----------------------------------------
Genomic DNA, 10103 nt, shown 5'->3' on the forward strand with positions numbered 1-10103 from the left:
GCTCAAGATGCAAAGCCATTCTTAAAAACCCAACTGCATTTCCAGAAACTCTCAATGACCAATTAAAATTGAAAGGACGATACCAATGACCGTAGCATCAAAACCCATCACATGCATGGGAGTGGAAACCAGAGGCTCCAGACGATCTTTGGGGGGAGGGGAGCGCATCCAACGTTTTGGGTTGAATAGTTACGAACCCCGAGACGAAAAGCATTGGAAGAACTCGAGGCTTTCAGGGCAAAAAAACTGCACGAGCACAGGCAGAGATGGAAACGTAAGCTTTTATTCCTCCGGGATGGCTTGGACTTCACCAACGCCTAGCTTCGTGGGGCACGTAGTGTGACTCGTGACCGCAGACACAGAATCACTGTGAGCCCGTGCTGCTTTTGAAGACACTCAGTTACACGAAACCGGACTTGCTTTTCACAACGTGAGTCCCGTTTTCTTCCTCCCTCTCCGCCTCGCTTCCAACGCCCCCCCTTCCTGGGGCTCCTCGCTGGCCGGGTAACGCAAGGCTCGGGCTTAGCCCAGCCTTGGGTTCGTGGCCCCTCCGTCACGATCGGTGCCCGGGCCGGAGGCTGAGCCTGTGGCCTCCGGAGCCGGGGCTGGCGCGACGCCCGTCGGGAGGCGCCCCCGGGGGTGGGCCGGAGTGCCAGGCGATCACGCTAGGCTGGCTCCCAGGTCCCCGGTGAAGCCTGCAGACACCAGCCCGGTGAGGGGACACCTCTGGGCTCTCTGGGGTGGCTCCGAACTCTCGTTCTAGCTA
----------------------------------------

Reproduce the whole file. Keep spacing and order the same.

Genomic DNA, 10103 nt, shown 5'->3' on the forward strand with positions numbered 1-10103 from the left:
GCTCAAGATGCAAAGCCATTCTTAAAAACCCAACTGCATTTCCAGAAACTCTCAATGACCAATTAAAATTGAAAGGACGATACCAATGACCGTAGCATCAAAACCCATCACATGCATGGGAGTGGAAACCAGAGGCTCCAGACGATCTTTGGGGGGAGGGGAGCGCATCCAACGTTTTGGGTTGAATAGTTACGAACCCCGAGACGAAAAGCATTGGAAGAACTCGAGGCTTTCAGGGCAAAAAAACTGCACGAGCACAGGCAGAGATGGAAACGTAAGCTTTTATTCCTCCGGGATGGCTTGGACTTCACCAACGCCTAGCTTCGTGGGGCACGTAGTGTGACTCGTGACCGCAGACACAGAATCACTGTGAGCCCGTGCTGCTTTTGAAGACACTCAGTTACACGAAACCGGACTTGCTTTTCACAACGTGAGTCCCGTTTTCTTCCTCCCTCTCCGCCTCGCTTCCAACGCCCCCCCTTCCTGGGGCTCCTCGCTGGCCGGGTAACGCAAGGCTCGGGCTTAGCCCAGCCTTGGGTTCGTGGCCCCTCCGTCACGATCGGTGCCCGGGCCGGAGGCTGAGCCTGTGGCCTCCGGAGCCGGGGCTGGCGCGACGCCCGTCGGGAGGCGCCCCCGGGGGTGGGCCGGAGTGCCAGGCGATCACGCTAGGCTGGCTCCCAGGTCCCCGGTGAAGCCTGCAGACACCAGCCCGGTGAGGGGACACCTCTGGGCTCTCTGGGGTGGCTCCGAACTCTCGTTCTAGCTA